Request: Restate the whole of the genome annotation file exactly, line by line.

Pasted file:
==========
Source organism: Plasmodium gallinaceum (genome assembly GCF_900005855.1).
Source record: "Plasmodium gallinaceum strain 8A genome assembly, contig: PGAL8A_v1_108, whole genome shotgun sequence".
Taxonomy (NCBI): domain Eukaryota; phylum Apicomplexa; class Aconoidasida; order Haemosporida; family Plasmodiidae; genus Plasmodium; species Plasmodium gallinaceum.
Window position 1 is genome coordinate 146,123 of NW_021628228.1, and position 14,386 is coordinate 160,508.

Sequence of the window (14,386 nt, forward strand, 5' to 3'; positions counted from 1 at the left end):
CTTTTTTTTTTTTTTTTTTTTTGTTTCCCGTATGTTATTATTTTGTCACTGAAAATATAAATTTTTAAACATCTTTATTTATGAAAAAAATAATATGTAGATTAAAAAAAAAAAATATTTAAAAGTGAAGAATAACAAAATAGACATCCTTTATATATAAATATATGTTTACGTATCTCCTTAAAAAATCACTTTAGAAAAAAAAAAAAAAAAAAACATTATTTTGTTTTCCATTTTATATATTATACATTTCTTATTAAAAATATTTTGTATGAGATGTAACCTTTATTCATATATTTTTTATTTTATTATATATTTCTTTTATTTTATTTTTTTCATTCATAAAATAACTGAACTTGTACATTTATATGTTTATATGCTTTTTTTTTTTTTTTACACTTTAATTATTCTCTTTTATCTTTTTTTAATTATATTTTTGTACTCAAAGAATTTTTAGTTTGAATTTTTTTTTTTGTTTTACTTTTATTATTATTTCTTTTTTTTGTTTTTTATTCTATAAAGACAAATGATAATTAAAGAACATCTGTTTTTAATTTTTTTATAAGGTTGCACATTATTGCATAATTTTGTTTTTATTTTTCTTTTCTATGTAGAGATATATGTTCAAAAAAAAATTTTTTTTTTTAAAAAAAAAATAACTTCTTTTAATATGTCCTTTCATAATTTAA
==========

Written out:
Source organism: Plasmodium gallinaceum (genome assembly GCF_900005855.1).
Source record: "Plasmodium gallinaceum strain 8A genome assembly, contig: PGAL8A_v1_108, whole genome shotgun sequence".
Taxonomy (NCBI): domain Eukaryota; phylum Apicomplexa; class Aconoidasida; order Haemosporida; family Plasmodiidae; genus Plasmodium; species Plasmodium gallinaceum.
Window position 1 is genome coordinate 146,123 of NW_021628228.1, and position 14,386 is coordinate 160,508.

Sequence of the window (14,386 nt, forward strand, 5' to 3'; positions counted from 1 at the left end):
CTTTTTTTTTTTTTTTTTTTTTGTTTCCCGTATGTTATTATTTTGTCACTGAAAATATAAATTTTTAAACATCTTTATTTATGAAAAAAATAATATGTAGATTAAAAAAAAAAAATATTTAAAAGTGAAGAATAACAAAATAGACATCCTTTATATATAAATATATGTTTACGTATCTCCTTAAAAAATCACTTTAGAAAAAAAAAAAAAAAAAAACATTATTTTGTTTTCCATTTTATATATTATACATTTCTTATTAAAAATATTTTGTATGAGATGTAACCTTTATTCATATATTTTTTATTTTATTATATATTTCTTTTATTTTATTTTTTTCATTCATAAAATAACTGAACTTGTACATTTATATGTTTATATGCTTTTTTTTTTTTTTTACACTTTAATTATTCTCTTTTATCTTTTTTTAATTATATTTTTGTACTCAAAGAATTTTTAGTTTGAATTTTTTTTTTTGTTTTACTTTTATTATTATTTCTTTTTTTTGTTTTTTATTCTATAAAGACAAATGATAATTAAAGAACATCTGTTTTTAATTTTTTTATAAGGTTGCACATTATTGCATAATTTTGTTTTTATTTTTCTTTTCTATGTAGAGATATATGTTCAAAAAAAAATTTTTTTTTTTAAAAAAAAAATAACTTCTTTTAATATGTCCTTTCATAATTTAA